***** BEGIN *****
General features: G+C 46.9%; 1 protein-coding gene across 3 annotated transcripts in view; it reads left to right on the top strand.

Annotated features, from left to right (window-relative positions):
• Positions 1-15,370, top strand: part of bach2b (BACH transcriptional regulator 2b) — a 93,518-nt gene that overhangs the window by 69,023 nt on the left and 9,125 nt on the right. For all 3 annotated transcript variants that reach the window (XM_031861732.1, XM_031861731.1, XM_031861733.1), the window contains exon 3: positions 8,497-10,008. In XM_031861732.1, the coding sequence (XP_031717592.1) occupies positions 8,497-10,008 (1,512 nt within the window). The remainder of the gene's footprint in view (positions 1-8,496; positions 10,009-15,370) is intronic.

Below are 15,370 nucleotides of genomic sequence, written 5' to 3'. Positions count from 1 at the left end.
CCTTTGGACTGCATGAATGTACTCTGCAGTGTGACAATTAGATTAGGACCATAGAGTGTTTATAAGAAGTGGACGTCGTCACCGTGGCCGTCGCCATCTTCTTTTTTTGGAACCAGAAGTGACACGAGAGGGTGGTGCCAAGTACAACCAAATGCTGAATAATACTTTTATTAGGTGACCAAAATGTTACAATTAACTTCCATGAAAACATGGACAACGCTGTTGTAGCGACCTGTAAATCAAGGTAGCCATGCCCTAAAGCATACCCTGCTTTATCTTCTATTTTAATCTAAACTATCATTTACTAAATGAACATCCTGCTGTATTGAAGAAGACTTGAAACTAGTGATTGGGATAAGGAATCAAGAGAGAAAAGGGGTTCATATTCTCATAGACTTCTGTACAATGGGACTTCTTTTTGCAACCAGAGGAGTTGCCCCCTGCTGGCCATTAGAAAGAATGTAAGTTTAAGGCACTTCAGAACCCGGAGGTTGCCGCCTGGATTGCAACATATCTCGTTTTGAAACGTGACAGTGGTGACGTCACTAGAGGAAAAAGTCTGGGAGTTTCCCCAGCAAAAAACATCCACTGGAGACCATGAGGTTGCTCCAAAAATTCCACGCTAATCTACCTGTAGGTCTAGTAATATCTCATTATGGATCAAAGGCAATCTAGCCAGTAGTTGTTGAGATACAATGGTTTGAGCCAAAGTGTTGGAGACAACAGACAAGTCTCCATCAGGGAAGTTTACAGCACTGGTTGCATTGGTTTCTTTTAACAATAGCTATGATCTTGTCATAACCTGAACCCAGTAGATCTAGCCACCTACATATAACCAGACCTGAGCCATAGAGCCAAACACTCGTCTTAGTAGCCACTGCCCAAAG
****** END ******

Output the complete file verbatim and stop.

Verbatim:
General features: G+C 46.9%; 1 protein-coding gene across 3 annotated transcripts in view; it reads left to right on the top strand.

Annotated features, from left to right (window-relative positions):
• Positions 1-15,370, top strand: part of bach2b (BACH transcriptional regulator 2b) — a 93,518-nt gene that overhangs the window by 69,023 nt on the left and 9,125 nt on the right. For all 3 annotated transcript variants that reach the window (XM_031861732.1, XM_031861731.1, XM_031861733.1), the window contains exon 3: positions 8,497-10,008. In XM_031861732.1, the coding sequence (XP_031717592.1) occupies positions 8,497-10,008 (1,512 nt within the window). The remainder of the gene's footprint in view (positions 1-8,496; positions 10,009-15,370) is intronic.

Below are 15,370 nucleotides of genomic sequence, written 5' to 3'. Positions count from 1 at the left end.
CCTTTGGACTGCATGAATGTACTCTGCAGTGTGACAATTAGATTAGGACCATAGAGTGTTTATAAGAAGTGGACGTCGTCACCGTGGCCGTCGCCATCTTCTTTTTTTGGAACCAGAAGTGACACGAGAGGGTGGTGCCAAGTACAACCAAATGCTGAATAATACTTTTATTAGGTGACCAAAATGTTACAATTAACTTCCATGAAAACATGGACAACGCTGTTGTAGCGACCTGTAAATCAAGGTAGCCATGCCCTAAAGCATACCCTGCTTTATCTTCTATTTTAATCTAAACTATCATTTACTAAATGAACATCCTGCTGTATTGAAGAAGACTTGAAACTAGTGATTGGGATAAGGAATCAAGAGAGAAAAGGGGTTCATATTCTCATAGACTTCTGTACAATGGGACTTCTTTTTGCAACCAGAGGAGTTGCCCCCTGCTGGCCATTAGAAAGAATGTAAGTTTAAGGCACTTCAGAACCCGGAGGTTGCCGCCTGGATTGCAACATATCTCGTTTTGAAACGTGACAGTGGTGACGTCACTAGAGGAAAAAGTCTGGGAGTTTCCCCAGCAAAAAACATCCACTGGAGACCATGAGGTTGCTCCAAAAATTCCACGCTAATCTACCTGTAGGTCTAGTAATATCTCATTATGGATCAAAGGCAATCTAGCCAGTAGTTGTTGAGATACAATGGTTTGAGCCAAAGTGTTGGAGACAACAGACAAGTCTCCATCAGGGAAGTTTACAGCACTGGTTGCATTGGTTTCTTTTAACAATAGCTATGATCTTGTCATAACCTGAACCCAGTAGATCTAGCCACCTACATATAACCAGACCTGAGCCATAGAGCCAAACACTCGTCTTAGTAGCCACTGCCCAAAG